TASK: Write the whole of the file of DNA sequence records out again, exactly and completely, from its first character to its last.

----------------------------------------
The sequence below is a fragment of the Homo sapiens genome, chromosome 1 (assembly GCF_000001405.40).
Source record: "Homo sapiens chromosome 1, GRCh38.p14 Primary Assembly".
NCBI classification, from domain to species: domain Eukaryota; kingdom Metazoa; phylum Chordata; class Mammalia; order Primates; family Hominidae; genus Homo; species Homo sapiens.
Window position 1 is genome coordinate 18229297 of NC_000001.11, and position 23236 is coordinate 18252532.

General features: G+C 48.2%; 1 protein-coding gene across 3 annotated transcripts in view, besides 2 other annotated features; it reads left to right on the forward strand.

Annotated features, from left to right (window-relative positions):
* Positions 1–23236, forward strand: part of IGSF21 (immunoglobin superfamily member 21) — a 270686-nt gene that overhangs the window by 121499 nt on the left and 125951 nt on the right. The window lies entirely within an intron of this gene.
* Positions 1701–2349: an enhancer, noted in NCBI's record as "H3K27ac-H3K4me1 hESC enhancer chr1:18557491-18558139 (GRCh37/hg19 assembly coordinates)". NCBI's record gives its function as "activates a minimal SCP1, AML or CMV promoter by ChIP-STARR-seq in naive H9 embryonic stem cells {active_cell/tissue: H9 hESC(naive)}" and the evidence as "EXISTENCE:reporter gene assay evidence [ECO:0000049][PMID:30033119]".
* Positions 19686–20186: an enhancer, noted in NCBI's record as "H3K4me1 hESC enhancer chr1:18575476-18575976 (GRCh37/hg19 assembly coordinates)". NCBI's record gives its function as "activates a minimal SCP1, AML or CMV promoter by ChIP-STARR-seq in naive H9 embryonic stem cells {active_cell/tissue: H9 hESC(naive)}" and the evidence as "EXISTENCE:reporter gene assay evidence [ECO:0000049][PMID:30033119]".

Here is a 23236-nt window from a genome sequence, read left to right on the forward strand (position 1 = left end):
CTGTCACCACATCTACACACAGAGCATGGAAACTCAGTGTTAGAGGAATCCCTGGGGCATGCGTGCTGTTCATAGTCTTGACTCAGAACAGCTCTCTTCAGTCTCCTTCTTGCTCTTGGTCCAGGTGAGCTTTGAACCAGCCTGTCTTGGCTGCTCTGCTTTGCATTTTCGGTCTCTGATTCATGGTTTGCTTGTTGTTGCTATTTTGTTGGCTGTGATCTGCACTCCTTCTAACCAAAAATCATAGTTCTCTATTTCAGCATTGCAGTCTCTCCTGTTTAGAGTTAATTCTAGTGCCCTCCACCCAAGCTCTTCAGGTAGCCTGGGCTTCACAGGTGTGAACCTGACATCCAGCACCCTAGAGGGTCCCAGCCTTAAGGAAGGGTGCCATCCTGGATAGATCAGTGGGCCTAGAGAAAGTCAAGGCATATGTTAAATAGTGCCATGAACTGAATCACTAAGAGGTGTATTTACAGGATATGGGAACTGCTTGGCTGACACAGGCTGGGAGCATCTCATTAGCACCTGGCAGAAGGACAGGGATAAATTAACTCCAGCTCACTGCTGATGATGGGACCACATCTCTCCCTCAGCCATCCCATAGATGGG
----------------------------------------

The sequence below is a fragment of the Homo sapiens genome, chromosome 1 (assembly GCF_000001405.40).
Source record: "Homo sapiens chromosome 1, GRCh38.p14 Primary Assembly".
NCBI classification, from domain to species: domain Eukaryota; kingdom Metazoa; phylum Chordata; class Mammalia; order Primates; family Hominidae; genus Homo; species Homo sapiens.
Window position 1 is genome coordinate 18229297 of NC_000001.11, and position 23236 is coordinate 18252532.

General features: G+C 48.2%; 1 protein-coding gene across 3 annotated transcripts in view, besides 2 other annotated features; it reads left to right on the forward strand.

Annotated features, from left to right (window-relative positions):
* Positions 1–23236, forward strand: part of IGSF21 (immunoglobin superfamily member 21) — a 270686-nt gene that overhangs the window by 121499 nt on the left and 125951 nt on the right. The window lies entirely within an intron of this gene.
* Positions 1701–2349: an enhancer, noted in NCBI's record as "H3K27ac-H3K4me1 hESC enhancer chr1:18557491-18558139 (GRCh37/hg19 assembly coordinates)". NCBI's record gives its function as "activates a minimal SCP1, AML or CMV promoter by ChIP-STARR-seq in naive H9 embryonic stem cells {active_cell/tissue: H9 hESC(naive)}" and the evidence as "EXISTENCE:reporter gene assay evidence [ECO:0000049][PMID:30033119]".
* Positions 19686–20186: an enhancer, noted in NCBI's record as "H3K4me1 hESC enhancer chr1:18575476-18575976 (GRCh37/hg19 assembly coordinates)". NCBI's record gives its function as "activates a minimal SCP1, AML or CMV promoter by ChIP-STARR-seq in naive H9 embryonic stem cells {active_cell/tissue: H9 hESC(naive)}" and the evidence as "EXISTENCE:reporter gene assay evidence [ECO:0000049][PMID:30033119]".

Here is a 23236-nt window from a genome sequence, read left to right on the forward strand (position 1 = left end):
CTGTCACCACATCTACACACAGAGCATGGAAACTCAGTGTTAGAGGAATCCCTGGGGCATGCGTGCTGTTCATAGTCTTGACTCAGAACAGCTCTCTTCAGTCTCCTTCTTGCTCTTGGTCCAGGTGAGCTTTGAACCAGCCTGTCTTGGCTGCTCTGCTTTGCATTTTCGGTCTCTGATTCATGGTTTGCTTGTTGTTGCTATTTTGTTGGCTGTGATCTGCACTCCTTCTAACCAAAAATCATAGTTCTCTATTTCAGCATTGCAGTCTCTCCTGTTTAGAGTTAATTCTAGTGCCCTCCACCCAAGCTCTTCAGGTAGCCTGGGCTTCACAGGTGTGAACCTGACATCCAGCACCCTAGAGGGTCCCAGCCTTAAGGAAGGGTGCCATCCTGGATAGATCAGTGGGCCTAGAGAAAGTCAAGGCATATGTTAAATAGTGCCATGAACTGAATCACTAAGAGGTGTATTTACAGGATATGGGAACTGCTTGGCTGACACAGGCTGGGAGCATCTCATTAGCACCTGGCAGAAGGACAGGGATAAATTAACTCCAGCTCACTGCTGATGATGGGACCACATCTCTCCCTCAGCCATCCCATAGATGGG